Just a few days after 22-year-old guitarist Daniel Bachman returned to the U.S. from a month-long European tour, he’s sitting across from me on a sunny Saturday afternoon at West Philadelphia’s Local 44. Still suffering from jet lag, and nursing a hangover from a wedding in New Jersey he attended the previous night, he’s wearing the same pair of jeans, the only pair of pants, he took with him on tour. He proudly points out that he has since washed them, but there was no time for laundry during his first trip to Europe. Nasty slacks and road dirt, though, aren’t the worst thing that happened to Bachman overseas.
Nothing too terrible went down, but something strange happened in Barcelona. He played a venue below an apartment complex where the residents are notorious for throwing various things down at showgoers, hoping to shut them up. “Someone told me they sometimes throw pieces of metal down,” says Bachman, laughing at the absurd prospect. “The night I played, they were throwing water balloons, and one of them hit me. This dude said sometimes they pee in them, and sometimes they put bleach in the balloons. Whatever was in it, when I woke up the next morning the whole right side of my face was red, swollen and on fire. My eye was throbbing for 10 hours. That really sucked.”
Bachman’s fine now. He’s home. But home’s no longer Philadelphia, where he lived and worked for the past year. Just weeks before the tour, he moved back to his hometown of Fredericksburg, Va., a small city that sits between Richmond and Washington, D.C. “I would’ve stayed in Philly longer,” he says, “but I didn’t have enough money.” He will, however, be returning to Philadelphia for two concerts in the near future, first at Little Berlin on October 24, and then at Brickbat Books on November 17.
Considering that so much of Bachman’s music is inspired by Fredericksburg, it makes sense that he’d go back. Released under the name Sacred Harp, his first recording was titled Apparitions at the Kenmore Plantation, a reference to the Fredericksburg home of George Washington’s sister Betty Washington. Since then, Bachman has been recording under his own name—releasing cassettes and LPs on small labels like Debacle and One Kind Favor—and consistently dropping references to Virginia.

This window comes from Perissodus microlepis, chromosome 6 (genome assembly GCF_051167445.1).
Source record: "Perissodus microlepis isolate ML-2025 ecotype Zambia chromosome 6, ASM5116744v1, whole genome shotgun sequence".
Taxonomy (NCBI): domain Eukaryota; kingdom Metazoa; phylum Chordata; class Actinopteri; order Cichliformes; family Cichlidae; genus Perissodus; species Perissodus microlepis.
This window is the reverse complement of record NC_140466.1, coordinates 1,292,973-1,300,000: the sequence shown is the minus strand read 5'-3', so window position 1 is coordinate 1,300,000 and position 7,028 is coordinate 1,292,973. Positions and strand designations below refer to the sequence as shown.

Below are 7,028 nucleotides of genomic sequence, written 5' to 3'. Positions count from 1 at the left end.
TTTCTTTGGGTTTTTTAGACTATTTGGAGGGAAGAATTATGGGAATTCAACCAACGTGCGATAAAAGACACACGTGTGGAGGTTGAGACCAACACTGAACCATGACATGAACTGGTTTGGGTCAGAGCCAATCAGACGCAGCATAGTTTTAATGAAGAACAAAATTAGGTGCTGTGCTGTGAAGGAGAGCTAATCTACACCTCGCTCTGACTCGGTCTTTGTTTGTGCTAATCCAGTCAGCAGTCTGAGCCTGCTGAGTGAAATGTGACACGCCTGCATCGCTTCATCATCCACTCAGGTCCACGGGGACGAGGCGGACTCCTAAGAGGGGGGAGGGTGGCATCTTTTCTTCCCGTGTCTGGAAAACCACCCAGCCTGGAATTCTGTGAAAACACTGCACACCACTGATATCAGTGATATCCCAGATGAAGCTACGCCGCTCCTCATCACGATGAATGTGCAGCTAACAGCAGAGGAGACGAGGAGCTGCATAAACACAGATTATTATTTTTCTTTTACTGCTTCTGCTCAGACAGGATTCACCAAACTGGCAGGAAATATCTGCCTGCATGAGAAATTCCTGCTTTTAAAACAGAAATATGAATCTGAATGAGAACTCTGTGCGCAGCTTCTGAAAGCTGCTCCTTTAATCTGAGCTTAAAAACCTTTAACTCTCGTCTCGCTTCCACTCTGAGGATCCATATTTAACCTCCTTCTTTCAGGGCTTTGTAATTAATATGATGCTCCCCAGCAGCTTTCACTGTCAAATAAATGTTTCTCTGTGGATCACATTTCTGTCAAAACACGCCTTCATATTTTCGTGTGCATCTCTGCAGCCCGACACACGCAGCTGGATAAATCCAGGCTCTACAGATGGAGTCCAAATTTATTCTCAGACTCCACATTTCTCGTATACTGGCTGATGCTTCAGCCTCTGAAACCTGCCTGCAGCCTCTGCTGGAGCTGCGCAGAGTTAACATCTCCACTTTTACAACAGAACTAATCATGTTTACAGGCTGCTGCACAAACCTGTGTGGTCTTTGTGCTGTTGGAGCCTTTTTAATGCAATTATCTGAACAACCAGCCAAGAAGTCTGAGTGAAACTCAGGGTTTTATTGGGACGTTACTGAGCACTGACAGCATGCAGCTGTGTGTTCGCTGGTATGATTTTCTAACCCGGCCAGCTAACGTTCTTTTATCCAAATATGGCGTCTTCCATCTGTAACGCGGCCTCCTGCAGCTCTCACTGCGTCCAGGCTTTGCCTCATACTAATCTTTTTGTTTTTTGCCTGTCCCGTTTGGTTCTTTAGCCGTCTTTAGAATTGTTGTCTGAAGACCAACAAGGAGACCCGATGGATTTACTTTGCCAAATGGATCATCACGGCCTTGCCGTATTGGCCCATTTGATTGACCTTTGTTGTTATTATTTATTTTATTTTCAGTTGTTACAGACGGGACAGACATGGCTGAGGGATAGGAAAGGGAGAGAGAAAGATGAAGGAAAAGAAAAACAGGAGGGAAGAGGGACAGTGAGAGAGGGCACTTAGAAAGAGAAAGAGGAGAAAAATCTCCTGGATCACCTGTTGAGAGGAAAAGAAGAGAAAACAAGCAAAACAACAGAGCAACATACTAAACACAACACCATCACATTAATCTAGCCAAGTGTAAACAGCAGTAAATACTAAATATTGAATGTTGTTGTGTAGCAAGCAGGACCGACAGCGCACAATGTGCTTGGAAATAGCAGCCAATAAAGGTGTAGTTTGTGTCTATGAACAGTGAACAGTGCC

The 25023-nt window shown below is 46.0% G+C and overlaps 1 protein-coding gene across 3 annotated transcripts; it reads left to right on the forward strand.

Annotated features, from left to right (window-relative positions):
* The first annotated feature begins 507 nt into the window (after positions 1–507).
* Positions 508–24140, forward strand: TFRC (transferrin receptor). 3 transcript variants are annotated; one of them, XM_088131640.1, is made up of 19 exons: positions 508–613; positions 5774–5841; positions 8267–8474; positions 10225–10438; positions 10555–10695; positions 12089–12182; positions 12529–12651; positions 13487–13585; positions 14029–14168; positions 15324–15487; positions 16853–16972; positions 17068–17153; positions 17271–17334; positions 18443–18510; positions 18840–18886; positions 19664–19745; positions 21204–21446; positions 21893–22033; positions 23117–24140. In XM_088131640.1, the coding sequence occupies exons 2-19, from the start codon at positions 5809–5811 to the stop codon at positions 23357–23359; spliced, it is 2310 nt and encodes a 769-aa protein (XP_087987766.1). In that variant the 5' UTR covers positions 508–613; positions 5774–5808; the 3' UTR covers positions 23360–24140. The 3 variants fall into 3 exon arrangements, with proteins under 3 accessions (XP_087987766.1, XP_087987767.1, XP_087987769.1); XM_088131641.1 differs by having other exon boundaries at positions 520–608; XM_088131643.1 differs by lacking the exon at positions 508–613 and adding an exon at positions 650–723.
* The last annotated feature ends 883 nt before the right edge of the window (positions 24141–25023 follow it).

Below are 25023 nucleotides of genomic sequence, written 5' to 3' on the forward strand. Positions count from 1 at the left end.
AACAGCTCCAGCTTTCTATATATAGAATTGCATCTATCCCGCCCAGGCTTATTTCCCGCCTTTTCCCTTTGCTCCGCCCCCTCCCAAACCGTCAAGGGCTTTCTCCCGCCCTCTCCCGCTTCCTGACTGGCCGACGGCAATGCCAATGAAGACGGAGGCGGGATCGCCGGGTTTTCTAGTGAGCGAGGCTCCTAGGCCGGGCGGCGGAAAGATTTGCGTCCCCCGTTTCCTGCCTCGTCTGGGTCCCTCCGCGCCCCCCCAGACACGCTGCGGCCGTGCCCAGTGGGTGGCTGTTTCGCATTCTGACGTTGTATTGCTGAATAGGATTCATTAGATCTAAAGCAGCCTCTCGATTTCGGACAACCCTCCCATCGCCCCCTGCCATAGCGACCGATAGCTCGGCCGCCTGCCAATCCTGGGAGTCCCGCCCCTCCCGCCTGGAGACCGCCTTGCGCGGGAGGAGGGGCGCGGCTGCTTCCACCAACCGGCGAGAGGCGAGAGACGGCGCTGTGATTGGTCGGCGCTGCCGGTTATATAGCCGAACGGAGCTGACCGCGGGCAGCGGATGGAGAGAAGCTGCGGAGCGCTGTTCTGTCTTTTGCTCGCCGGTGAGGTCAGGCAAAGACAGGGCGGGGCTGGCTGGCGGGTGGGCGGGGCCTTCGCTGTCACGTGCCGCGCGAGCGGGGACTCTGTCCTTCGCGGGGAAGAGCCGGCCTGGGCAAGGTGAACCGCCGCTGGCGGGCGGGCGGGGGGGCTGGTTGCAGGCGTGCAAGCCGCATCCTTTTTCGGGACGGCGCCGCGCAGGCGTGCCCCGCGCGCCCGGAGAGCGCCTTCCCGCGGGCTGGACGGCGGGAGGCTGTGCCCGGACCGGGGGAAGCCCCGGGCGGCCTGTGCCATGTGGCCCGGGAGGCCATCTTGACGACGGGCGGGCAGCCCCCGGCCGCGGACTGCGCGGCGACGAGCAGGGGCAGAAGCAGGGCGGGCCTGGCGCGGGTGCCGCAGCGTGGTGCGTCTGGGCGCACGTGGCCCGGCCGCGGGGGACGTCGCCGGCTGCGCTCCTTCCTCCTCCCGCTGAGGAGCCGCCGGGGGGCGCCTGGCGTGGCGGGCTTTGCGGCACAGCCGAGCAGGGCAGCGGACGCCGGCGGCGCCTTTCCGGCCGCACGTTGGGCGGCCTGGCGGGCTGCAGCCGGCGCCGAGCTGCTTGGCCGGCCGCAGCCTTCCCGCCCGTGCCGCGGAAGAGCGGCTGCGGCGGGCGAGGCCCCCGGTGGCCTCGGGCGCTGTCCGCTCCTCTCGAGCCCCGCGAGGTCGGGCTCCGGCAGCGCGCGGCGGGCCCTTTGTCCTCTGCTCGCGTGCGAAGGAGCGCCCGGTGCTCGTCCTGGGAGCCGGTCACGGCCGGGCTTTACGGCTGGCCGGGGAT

Seven Pines, out earlier this month on Tompkins Square, is Bachman’s debut album for the label, which specializes in a diverse range of archival American folk musics. And, as always, references to the Fredericksburg area abound: “Old Rag” is named after the Shenandoah mountain Bachman often hikes; “218 to Caledon” references a street in King George County; “Copperhead” is named after the venomous snake that makes frequent, untimely appearances across the area.
“I had a really good childhood in Fredericksburg,” reminisces Bachman. “I had a really fun time there, and it just feels like a very safe place. I’d just ride around on bikes with my friends all day in the woods. If I had to stop playing music and live there forever, I’d be happy. I don’t fear change or uncertainty, but it’s nice to have something always be the same. My friends’ porches will always be there, and they’ll always be drinking beer on them, no matter what happens everywhere else.”
Bachman’s acoustic guitar technique has earned him comparisons to guitarists like John Fahey, Jack Rose, Sandy Bull and Robbie Basho, all of which are connected to the American Primitivism persuasion, which brings a modern experimental spirit to traditional country, blues and folk guitar playing. While these comparisons are appropriate, placing Bachman alongside such legendary figures has consequently overshadowed his work, stifling his attempts at finding his own voice.
“I understand why the comparisons are there,” he says, “but I don’t think they’re right. I’m not on their level as a player, or professionally. Those guys are pros, man. But I think I’m getting to be a better player, and I’m learning new tricks that I couldn’t do before. And I’m more confident now that the ideas are my own. I worked harder on this record, much harder than on anything I’ve done in the past. It’s representative of where I’m at right now—no more, no less—this album’s what I’m physically capable of doing at the moment.”
Seven Pines is undoubtedly Bachman’s strongest recording yet. But he’s still very self-critical, especially of his playing’s expressiveness. “Long Night 1,” which appears on Seven Pines, is a cover of a song by Loren Connors, whom Bachman sees as a guitarist capable of reaching, and, most importantly, articulating, superb emotional heights.
“Connors plays the way he feels,” says Bachman. “Even though I want to be able to do that—to play more emotionally—I can’t do it right now for some reason. At least I can’t record that right now. When Loren plays, it sounds like he’s ripping the guts out of the guitar, like he’s just miserable, and in pain. My biggest flaw is that I think my music is too technical, and not emotional as it needs to be. That’s what I’m working on right now.”
Daniel Bachman plays Little Berlin with Chris Forsyth and Birds of Maya on Wednesday, October 24. The all-ages show begins at 7 p.m., $5-$7 requested donation at the door, more information here. He also performs at Brickbat Books with Mark Fosson on Saturday, November 17; more information here.
Daniel Bachman, Little Berlin